Marketing Tips for Large Number of Horses - Page 2 - The Horse Forum
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post #11 of 17 Old 05-23-2013, 10:54 PM
Green Broke
 
Join Date: Aug 2011
Location: Surry, Va
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yet insists on continuing to breed ? Personally Id tell him to take his horses and shove em where the sun don't shine.
Danged if id help the sorry individual. All you are doing is enabling.
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post #12 of 17 Old 05-24-2013, 09:31 AM Thread Starter
Foal
 
Join Date: Feb 2013
Location: Iowa
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Quote:
Originally Posted by Joe4d View Post
yet insists on continuing to breed ? Personally Id tell him to take his horses and shove em where the sun don't shine.
Danged if id help the sorry individual. All you are doing is enabling.
Actually, hes starting to figure out that breeding ever mare in the world to his stud isnt a very good game plan. Hes down to 5 horse mares and the two ponies. All left are fairly nice crosses with this stallion. (Every year 2-3 mares are left open) This is overall a major improvement from previous years where he was putting 10 foals on the ground.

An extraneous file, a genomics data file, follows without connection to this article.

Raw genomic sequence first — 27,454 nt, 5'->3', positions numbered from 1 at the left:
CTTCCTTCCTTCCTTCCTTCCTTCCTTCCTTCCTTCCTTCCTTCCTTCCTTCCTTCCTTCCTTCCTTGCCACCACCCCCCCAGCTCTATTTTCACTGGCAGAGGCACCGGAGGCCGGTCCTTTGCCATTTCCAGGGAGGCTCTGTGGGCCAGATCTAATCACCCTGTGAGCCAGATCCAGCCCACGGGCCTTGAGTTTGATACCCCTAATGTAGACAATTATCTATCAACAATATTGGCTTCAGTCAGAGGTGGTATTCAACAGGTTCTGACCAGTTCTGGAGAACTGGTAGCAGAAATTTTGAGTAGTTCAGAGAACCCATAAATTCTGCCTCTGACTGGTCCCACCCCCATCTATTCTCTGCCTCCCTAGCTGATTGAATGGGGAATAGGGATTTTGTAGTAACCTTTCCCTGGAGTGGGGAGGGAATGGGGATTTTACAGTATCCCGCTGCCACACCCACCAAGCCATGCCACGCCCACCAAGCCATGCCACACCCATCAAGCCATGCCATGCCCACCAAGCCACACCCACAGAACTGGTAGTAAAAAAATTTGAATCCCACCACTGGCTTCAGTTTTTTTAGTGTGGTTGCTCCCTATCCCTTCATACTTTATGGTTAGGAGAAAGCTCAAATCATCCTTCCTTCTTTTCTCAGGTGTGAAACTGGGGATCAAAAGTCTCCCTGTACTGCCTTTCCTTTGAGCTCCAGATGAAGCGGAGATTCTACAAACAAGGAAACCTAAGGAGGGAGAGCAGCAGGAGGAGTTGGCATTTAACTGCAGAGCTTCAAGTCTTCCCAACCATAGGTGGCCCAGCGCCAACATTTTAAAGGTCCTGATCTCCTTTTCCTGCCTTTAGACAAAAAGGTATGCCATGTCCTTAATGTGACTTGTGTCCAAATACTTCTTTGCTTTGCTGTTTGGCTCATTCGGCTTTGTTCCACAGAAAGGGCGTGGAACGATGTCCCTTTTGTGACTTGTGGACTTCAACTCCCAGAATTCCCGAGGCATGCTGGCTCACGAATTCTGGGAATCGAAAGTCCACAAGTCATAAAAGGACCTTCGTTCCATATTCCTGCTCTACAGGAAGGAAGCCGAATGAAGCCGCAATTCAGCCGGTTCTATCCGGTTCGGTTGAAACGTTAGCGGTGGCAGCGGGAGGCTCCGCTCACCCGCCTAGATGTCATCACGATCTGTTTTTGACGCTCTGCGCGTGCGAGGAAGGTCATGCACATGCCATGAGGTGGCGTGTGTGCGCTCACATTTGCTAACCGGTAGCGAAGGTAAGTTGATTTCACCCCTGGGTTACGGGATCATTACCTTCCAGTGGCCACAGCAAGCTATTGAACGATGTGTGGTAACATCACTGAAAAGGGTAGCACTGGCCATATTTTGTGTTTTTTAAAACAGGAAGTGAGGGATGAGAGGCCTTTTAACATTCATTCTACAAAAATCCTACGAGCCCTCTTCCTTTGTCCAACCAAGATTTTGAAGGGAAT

The problem with the care is around here is it's perfectly acceptable. Even the most respectable breeders tend to let their horses sit until two and only visited by a vet at gelding time. This man is an old style horse breeder and hes very set in his ways. The biggest problem now is he sells all his worst horses and holds onto the best. Hes waiting to get their worth, but without at least one of his horses out there showing and proving itself and the stud, nobody wants to pay 1500 (there are a few worth that much, but nobody knows about them. They only see the lesser quality ones he bred in years past)
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post #13 of 17 Old 05-24-2013, 04:43 PM
Weanling
 
Join Date: Apr 2013
Location: Baytown, TX Close to Houston
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There is also EBay Classifieds, which I believe is all over the US. It is not Ebay, but Ebay classified. Used to be Kijiji.